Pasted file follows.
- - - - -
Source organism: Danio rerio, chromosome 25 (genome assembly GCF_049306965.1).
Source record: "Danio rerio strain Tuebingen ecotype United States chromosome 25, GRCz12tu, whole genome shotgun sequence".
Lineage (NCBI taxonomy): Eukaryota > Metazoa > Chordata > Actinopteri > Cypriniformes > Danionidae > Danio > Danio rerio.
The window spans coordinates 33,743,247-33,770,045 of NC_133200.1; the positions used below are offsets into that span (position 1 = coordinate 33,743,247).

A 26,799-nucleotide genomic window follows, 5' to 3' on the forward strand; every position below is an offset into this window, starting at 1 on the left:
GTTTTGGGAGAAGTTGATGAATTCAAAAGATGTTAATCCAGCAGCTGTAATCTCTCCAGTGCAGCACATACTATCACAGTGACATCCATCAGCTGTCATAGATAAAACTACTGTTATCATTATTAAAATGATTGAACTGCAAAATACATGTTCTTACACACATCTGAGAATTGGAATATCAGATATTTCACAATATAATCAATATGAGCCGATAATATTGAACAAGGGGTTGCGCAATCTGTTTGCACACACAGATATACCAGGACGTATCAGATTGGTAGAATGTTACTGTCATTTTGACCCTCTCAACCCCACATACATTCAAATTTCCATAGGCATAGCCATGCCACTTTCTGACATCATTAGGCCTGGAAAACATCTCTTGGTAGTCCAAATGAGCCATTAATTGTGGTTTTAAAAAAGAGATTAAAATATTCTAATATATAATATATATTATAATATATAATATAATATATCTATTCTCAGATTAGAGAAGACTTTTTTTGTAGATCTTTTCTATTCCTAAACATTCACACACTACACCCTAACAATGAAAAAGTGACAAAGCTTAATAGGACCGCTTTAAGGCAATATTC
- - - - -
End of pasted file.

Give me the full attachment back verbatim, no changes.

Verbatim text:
Source organism: Danio rerio, chromosome 25 (genome assembly GCF_049306965.1).
Source record: "Danio rerio strain Tuebingen ecotype United States chromosome 25, GRCz12tu, whole genome shotgun sequence".
Lineage (NCBI taxonomy): Eukaryota > Metazoa > Chordata > Actinopteri > Cypriniformes > Danionidae > Danio > Danio rerio.
The window spans coordinates 33,743,247-33,770,045 of NC_133200.1; the positions used below are offsets into that span (position 1 = coordinate 33,743,247).

A 26,799-nucleotide genomic window follows, 5' to 3' on the forward strand; every position below is an offset into this window, starting at 1 on the left:
GTTTTGGGAGAAGTTGATGAATTCAAAAGATGTTAATCCAGCAGCTGTAATCTCTCCAGTGCAGCACATACTATCACAGTGACATCCATCAGCTGTCATAGATAAAACTACTGTTATCATTATTAAAATGATTGAACTGCAAAATACATGTTCTTACACACATCTGAGAATTGGAATATCAGATATTTCACAATATAATCAATATGAGCCGATAATATTGAACAAGGGGTTGCGCAATCTGTTTGCACACACAGATATACCAGGACGTATCAGATTGGTAGAATGTTACTGTCATTTTGACCCTCTCAACCCCACATACATTCAAATTTCCATAGGCATAGCCATGCCACTTTCTGACATCATTAGGCCTGGAAAACATCTCTTGGTAGTCCAAATGAGCCATTAATTGTGGTTTTAAAAAAGAGATTAAAATATTCTAATATATAATATATATTATAATATATAATATAATATATCTATTCTCAGATTAGAGAAGACTTTTTTTGTAGATCTTTTCTATTCCTAAACATTCACACACTACACCCTAACAATGAAAAAGTGACAAAGCTTAATAGGACCGCTTTAAGGCAATATTC